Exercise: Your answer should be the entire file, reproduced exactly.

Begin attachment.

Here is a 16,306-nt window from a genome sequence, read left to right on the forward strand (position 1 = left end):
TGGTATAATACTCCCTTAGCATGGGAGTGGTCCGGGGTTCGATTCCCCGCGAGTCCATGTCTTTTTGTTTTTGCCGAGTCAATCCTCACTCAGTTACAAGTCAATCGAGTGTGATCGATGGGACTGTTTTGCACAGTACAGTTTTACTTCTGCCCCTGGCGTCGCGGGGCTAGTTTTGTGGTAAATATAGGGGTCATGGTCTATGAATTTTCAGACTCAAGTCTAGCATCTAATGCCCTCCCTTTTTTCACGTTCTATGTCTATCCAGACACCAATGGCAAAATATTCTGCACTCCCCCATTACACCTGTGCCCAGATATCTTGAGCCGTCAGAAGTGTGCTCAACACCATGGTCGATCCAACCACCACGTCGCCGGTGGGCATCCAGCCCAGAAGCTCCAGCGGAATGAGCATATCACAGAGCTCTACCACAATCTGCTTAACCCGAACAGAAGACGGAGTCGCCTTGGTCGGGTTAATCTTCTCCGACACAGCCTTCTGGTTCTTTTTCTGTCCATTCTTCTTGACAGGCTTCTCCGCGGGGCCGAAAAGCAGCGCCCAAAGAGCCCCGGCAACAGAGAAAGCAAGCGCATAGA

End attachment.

Here is a 16,306-nt window from a genome sequence, read left to right on the forward strand (position 1 = left end):
TGGTATAATACTCCCTTAGCATGGGAGTGGTCCGGGGTTCGATTCCCCGCGAGTCCATGTCTTTTTGTTTTTGCCGAGTCAATCCTCACTCAGTTACAAGTCAATCGAGTGTGATCGATGGGACTGTTTTGCACAGTACAGTTTTACTTCTGCCCCTGGCGTCGCGGGGCTAGTTTTGTGGTAAATATAGGGGTCATGGTCTATGAATTTTCAGACTCAAGTCTAGCATCTAATGCCCTCCCTTTTTTCACGTTCTATGTCTATCCAGACACCAATGGCAAAATATTCTGCACTCCCCCATTACACCTGTGCCCAGATATCTTGAGCCGTCAGAAGTGTGCTCAACACCATGGTCGATCCAACCACCACGTCGCCGGTGGGCATCCAGCCCAGAAGCTCCAGCGGAATGAGCATATCACAGAGCTCTACCACAATCTGCTTAACCCGAACAGAAGACGGAGTCGCCTTGGTCGGGTTAATCTTCTCCGACACAGCCTTCTGGTTCTTTTTCTGTCCATTCTTCTTGACAGGCTTCTCCGCGGGGCCGAAAAGCAGCGCCCAAAGAGCCCCGGCAACAGAGAAAGCAAGCGCATAGA